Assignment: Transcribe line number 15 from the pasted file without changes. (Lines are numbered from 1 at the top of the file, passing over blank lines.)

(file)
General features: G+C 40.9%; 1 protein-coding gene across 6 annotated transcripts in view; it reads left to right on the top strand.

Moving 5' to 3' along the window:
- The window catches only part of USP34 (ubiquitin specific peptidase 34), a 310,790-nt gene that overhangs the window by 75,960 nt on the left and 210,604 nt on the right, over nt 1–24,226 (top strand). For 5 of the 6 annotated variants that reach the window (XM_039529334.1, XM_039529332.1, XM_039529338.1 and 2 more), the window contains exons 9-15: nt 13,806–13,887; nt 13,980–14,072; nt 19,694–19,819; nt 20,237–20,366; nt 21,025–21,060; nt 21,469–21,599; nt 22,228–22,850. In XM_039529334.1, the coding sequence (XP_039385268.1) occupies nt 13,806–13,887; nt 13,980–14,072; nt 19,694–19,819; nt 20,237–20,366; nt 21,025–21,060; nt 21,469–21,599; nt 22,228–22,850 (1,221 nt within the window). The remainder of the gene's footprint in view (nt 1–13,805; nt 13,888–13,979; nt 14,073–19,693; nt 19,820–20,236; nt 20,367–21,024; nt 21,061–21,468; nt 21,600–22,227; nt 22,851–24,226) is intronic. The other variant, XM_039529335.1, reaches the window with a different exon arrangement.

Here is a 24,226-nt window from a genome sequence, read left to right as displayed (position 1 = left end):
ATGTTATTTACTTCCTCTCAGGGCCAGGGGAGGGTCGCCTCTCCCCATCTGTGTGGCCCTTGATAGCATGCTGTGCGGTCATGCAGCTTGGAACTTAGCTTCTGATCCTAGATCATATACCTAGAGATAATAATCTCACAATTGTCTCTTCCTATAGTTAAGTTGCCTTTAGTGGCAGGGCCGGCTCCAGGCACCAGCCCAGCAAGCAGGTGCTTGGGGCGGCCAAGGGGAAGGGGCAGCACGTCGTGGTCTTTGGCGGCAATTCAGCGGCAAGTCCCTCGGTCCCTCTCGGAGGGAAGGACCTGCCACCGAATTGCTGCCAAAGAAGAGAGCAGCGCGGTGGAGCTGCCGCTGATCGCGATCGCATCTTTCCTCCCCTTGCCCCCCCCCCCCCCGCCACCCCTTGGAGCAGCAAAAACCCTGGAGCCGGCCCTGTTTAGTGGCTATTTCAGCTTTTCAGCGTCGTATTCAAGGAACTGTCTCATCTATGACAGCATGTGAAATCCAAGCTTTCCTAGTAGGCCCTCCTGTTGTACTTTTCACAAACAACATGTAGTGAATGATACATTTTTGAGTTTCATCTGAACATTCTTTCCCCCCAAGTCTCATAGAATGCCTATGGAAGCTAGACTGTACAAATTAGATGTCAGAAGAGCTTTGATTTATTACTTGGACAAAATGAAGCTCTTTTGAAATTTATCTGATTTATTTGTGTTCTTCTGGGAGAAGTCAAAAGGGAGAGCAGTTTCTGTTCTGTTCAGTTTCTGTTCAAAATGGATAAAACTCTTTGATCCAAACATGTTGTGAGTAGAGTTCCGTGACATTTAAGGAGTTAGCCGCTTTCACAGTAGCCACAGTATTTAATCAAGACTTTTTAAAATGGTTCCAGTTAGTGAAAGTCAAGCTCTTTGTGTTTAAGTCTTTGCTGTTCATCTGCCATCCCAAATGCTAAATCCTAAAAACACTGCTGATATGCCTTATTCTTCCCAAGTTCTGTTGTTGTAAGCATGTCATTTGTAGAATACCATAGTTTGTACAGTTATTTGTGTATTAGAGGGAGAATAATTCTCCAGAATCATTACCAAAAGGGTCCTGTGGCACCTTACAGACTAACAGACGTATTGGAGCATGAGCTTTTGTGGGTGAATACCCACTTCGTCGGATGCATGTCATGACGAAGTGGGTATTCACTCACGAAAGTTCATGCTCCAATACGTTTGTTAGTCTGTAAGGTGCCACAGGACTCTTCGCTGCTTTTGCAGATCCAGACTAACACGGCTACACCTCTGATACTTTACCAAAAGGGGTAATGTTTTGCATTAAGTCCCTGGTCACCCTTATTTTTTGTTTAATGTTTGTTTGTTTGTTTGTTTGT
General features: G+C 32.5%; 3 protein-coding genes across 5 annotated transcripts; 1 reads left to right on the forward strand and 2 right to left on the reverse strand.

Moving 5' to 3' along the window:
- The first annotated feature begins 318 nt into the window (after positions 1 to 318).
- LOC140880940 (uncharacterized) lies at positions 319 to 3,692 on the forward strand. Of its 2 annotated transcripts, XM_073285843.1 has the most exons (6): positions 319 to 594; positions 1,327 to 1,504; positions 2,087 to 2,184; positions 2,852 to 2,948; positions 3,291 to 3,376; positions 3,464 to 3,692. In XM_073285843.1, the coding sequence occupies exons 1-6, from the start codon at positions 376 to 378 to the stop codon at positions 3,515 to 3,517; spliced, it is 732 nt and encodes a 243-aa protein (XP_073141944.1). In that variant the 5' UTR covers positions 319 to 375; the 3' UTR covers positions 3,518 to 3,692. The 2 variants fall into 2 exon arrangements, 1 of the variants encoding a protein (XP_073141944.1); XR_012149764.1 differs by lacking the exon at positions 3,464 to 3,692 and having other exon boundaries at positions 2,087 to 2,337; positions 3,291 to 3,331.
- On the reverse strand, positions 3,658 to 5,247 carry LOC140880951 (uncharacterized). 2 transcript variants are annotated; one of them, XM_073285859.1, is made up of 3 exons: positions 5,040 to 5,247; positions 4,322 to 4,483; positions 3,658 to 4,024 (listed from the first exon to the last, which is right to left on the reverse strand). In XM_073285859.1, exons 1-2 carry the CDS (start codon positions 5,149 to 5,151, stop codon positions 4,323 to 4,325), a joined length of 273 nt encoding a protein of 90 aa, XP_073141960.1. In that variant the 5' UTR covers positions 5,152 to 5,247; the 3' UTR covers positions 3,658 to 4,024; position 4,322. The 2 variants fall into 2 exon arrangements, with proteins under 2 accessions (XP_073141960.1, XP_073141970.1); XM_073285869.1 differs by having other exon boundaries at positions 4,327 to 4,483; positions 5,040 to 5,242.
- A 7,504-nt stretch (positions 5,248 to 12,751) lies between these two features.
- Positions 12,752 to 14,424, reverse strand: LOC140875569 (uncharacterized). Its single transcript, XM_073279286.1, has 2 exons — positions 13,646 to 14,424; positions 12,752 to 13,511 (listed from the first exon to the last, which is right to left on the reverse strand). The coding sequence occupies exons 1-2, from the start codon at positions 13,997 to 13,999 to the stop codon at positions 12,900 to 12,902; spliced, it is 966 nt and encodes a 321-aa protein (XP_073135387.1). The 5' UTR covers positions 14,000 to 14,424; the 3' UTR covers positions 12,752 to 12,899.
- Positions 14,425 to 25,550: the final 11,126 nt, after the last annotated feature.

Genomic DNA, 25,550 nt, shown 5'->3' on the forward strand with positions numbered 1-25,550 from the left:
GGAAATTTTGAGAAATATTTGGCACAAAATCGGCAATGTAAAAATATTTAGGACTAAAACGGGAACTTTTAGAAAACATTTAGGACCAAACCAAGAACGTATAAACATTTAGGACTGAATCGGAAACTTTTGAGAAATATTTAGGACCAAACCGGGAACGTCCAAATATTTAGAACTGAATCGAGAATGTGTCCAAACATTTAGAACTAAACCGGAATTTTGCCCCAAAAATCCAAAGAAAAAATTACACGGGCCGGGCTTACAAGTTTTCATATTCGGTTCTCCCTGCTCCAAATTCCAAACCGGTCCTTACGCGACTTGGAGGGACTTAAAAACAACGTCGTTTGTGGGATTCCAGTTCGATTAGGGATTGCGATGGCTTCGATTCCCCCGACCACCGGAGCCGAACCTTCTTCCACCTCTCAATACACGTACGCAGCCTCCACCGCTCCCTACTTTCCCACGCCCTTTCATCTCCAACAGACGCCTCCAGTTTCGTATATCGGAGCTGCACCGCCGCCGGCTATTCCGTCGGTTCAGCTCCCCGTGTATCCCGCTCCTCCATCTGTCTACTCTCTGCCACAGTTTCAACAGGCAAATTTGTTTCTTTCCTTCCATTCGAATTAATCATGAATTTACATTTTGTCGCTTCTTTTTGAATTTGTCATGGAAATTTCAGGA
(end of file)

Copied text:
GGAAATTTTGAGAAATATTTGGCACAAAATCGGCAATGTAAAAATATTTAGGACTAAAACGGGAACTTTTAGAAAACATTTAGGACCAAACCAAGAACGTATAAACATTTAGGACTGAATCGGAAACTTTTGAGAAATATTTAGGACCAAACCGGGAACGTCCAAATATTTAGAACTGAATCGAGAATGTGTCCAAACATTTAGAACTAAACCGGAATTTTGCCCCAAAAATCCAAAGAAAAAATTACACGGGCCGGGCTTACAAGTTTTCATATTCGGTTCTCCCTGCTCCAAATTCCAAACCGGTCCTTACGCGACTTGGAGGGACTTAAAAACAACGTCGTTTGTGGGATTCCAGTTCGATTAGGGATTGCGATGGCTTCGATTCCCCCGACCACCGGAGCCGAACCTTCTTCCACCTCTCAATACACGTACGCAGCCTCCACCGCTCCCTACTTTCCCACGCCCTTTCATCTCCAACAGACGCCTCCAGTTTCGTATATCGGAGCTGCACCGCCGCCGGCTATTCCGTCGGTTCAGCTCCCCGTGTATCCCGCTCCTCCATCTGTCTACTCTCTGCCACAGTTTCAACAGGCAAATTTGTTTCTTTCCTTCCATTCGAATTAATCATGAATTTACATTTTGTCGCTTCTTTTTGAATTTGTCATGGAAATTTCAGGA